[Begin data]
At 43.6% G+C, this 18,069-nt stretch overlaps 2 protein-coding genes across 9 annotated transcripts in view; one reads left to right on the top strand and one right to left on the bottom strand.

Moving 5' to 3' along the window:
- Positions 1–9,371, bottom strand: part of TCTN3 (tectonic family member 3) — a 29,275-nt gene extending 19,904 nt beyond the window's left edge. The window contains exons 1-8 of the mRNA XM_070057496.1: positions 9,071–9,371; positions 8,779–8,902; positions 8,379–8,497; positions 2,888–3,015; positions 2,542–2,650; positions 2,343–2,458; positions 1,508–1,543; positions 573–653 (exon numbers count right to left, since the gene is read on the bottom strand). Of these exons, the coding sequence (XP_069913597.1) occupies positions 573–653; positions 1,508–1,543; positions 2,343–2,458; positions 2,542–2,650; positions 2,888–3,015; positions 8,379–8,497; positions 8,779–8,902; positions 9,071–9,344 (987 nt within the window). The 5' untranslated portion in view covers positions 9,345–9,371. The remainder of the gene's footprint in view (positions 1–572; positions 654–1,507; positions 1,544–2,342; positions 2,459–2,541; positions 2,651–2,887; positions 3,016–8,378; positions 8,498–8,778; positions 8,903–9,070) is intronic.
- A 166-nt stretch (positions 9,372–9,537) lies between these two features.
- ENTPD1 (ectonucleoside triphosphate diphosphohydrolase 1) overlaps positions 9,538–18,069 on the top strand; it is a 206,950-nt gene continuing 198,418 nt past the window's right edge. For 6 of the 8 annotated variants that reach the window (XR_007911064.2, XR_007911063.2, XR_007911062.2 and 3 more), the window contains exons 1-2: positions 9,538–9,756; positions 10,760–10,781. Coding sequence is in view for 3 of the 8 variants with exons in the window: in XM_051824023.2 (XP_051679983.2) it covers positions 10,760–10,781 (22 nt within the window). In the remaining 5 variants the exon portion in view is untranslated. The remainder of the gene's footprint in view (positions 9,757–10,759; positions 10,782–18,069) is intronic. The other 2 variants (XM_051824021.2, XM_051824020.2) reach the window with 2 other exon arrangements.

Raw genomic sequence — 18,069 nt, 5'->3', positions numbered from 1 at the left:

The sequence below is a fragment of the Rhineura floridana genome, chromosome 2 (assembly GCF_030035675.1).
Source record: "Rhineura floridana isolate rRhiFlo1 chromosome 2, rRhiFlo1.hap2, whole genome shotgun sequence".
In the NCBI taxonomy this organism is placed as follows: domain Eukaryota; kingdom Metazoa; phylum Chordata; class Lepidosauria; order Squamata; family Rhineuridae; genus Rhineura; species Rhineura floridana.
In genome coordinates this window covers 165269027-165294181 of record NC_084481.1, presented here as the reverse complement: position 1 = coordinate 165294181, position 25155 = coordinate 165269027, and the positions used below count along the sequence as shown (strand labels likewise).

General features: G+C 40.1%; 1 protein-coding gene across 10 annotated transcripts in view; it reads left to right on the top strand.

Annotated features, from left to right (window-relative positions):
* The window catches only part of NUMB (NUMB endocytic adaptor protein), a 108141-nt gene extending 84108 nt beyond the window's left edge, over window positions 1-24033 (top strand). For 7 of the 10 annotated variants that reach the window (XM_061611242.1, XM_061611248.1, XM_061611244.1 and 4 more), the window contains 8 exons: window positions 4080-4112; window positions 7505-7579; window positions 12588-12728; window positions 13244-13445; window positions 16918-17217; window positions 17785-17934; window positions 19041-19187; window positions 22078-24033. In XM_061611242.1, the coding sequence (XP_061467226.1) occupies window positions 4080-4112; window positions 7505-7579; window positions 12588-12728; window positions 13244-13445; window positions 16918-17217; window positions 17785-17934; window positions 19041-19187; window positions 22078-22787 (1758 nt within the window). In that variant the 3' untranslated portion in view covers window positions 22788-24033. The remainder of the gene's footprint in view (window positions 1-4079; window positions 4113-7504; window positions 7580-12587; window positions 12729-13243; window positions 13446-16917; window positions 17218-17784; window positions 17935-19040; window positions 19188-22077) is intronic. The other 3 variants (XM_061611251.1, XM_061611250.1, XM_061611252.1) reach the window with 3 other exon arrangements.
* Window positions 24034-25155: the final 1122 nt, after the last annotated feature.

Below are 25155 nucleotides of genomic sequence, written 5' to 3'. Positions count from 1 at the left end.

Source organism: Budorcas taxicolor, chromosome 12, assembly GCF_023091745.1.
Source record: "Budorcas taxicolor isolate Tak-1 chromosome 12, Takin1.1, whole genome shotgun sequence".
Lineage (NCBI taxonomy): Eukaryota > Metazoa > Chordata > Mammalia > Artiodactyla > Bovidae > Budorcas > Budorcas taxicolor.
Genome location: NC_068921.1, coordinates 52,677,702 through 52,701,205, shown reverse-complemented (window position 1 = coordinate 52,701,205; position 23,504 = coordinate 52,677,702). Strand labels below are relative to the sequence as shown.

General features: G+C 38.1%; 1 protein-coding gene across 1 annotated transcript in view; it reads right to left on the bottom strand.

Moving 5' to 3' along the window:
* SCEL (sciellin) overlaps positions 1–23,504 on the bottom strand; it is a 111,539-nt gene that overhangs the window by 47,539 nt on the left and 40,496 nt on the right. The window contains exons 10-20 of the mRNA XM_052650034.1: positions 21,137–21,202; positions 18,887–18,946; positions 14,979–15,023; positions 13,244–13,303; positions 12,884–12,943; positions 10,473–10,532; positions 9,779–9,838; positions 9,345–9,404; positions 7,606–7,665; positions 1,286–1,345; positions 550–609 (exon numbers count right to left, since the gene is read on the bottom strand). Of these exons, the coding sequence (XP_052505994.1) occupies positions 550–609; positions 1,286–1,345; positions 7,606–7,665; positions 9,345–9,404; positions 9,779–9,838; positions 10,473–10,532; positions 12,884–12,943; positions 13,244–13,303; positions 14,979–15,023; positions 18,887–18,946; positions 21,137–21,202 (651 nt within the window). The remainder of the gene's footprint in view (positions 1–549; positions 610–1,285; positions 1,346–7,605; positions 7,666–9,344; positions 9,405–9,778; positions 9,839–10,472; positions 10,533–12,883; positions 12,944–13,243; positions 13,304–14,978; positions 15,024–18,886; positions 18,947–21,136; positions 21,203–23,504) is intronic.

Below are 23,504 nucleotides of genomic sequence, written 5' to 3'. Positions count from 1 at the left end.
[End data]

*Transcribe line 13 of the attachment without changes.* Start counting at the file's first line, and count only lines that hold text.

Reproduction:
* The window catches only part of NUMB (NUMB endocytic adaptor protein), a 108141-nt gene extending 84108 nt beyond the window's left edge, over window positions 1-24033 (top strand). For 7 of the 10 annotated variants that reach the window (XM_061611242.1, XM_061611248.1, XM_061611244.1 and 4 more), the window contains 8 exons: window positions 4080-4112; window positions 7505-7579; window positions 12588-12728; window positions 13244-13445; window positions 16918-17217; window positions 17785-17934; window positions 19041-19187; window positions 22078-24033. In XM_061611242.1, the coding sequence (XP_061467226.1) occupies window positions 4080-4112; window positions 7505-7579; window positions 12588-12728; window positions 13244-13445; window positions 16918-17217; window positions 17785-17934; window positions 19041-19187; window positions 22078-22787 (1758 nt within the window). In that variant the 3' untranslated portion in view covers window positions 22788-24033. The remainder of the gene's footprint in view (window positions 1-4079; window positions 4113-7504; window positions 7580-12587; window positions 12729-13243; window positions 13446-16917; window positions 17218-17784; window positions 17935-19040; window positions 19188-22077) is intronic. The other 3 variants (XM_061611251.1, XM_061611250.1, XM_061611252.1) reach the window with 3 other exon arrangements.